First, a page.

I’ve gained a lot through this program. I feel like a part of my community, I care much more about the town I live in. I feel like I understand the art of communicating much better and feel that conversation comes easier, that I can more easily say what’s on my mind. I’ve always wanted to make a difference in the world. Finally, I am.

One recommendation I’d make for the program is providing tips or guidelines for the tutors to get the most out of their time with their students. We have a couple tutors around the program with experience in the education field who, naturally, know certain tricks the less experienced volunteers don’t know for keeping kids on task and getting them to follow orders, as well as tricks for getting them to better understand the material at hand. I think it would help to share some of this knowledge with the tutors without that experience, either via written materials, online sources or via briefings before the tutoring commences. I can see taking a couple minutes before the kids show up to discuss different tips, tricks and suggestions for helping the kids. This is not to deemphasize critical thinking skills but to help the kids get the most out of their time with us.

Another issue I’d like to see dealt with is establishing protocols for how to handle a student who is misbehaving. I’m still not sure how to deal with students who aren’t behaving themselves. I hate the idea of having to install punishments but unfortunately even the best kids don’t always behave themselves. What do we do when two kids are playing and they get too rough? What about kids who are being too loud in the quiet room? What do I do if a student persistently avoids doing work? I think we should establish some protocols for what to do in these scenarios. I’m less concerned with punishment and more concerned with behavioral reinforcement.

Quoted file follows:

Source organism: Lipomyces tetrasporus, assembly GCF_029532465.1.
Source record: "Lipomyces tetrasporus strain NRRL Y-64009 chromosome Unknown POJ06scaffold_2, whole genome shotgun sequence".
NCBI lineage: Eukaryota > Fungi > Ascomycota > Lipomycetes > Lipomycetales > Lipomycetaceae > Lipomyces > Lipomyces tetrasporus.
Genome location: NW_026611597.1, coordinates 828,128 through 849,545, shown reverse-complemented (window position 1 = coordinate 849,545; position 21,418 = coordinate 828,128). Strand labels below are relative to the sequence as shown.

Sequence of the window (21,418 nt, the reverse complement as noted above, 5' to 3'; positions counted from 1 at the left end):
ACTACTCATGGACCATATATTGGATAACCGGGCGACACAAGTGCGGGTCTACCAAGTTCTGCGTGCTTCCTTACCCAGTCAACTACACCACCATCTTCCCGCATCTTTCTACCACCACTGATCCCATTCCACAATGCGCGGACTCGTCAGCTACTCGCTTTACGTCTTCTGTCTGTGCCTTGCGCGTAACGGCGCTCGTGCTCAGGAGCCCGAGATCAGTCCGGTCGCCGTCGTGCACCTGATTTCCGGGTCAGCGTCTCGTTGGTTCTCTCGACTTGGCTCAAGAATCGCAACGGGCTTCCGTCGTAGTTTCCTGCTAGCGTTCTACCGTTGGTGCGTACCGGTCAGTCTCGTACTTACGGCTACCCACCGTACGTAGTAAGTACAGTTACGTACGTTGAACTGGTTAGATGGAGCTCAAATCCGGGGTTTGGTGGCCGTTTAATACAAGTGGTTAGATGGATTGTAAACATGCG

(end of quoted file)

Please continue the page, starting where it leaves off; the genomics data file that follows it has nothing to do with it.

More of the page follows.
Another thought I’ve had is that instead of showing movies, perhaps on some days we could play some child-friendly educational videos on YouTube. I’m not sure how ubiquitous these are. As this was my idea, if you’re interested, I could browse around and see if I can find some channels that meet that description – PBS and the like.

I believe that the program would run more smoothly and we would get more consistent and effective behavior out of our tutors if we were to establish more rapport among them. I am not entirely sure how to go about this. The first step, at least, would be getting the tutors to learn each other’s names. I have found that most of the tutors don’t know or don’t remember most of the other tutors’ names. It’s hard to establish rapport when you don’t know the name of the person you’re talking to, and as it is inherently awkward to ask someone their name at any point beside when you first start talking to someone, a lot of the volunteers seem afraid to ask.

Getting the tutors to learn each other’s names would be the first step toward establishing more camaraderie. I am not exactly sure what would be the second step, but I wouldn’t mind doing some brainstorming to see what we can come up with.

Overall, I think the program is going pretty smoothly. My main concern is getting the most out of the time we have with the kids, primarily through distribution of education advice among the tutors and through swift and effective behavioral reinforcement among the kids that would weed out problem behavior and encourage learning – it might even help to contact one of the Psych 101 professors to get some ideas.

Jim has completed 65.5 hours in Empowering Darke County Youth’s After School Program on the Edison Darke County Campus. To get details about his assignment, go to Edison Students Speak Out

To get more details about Empowering Darke County Youth and the After School Program, go to the Empowering Darke County Youth link.

This opinion is being published with permission, and was chosen for CNO readers due to the quality of the assignment submission and relevance of the topic. It does not necessarily represent the opinion of County News Online or Edison State Community College.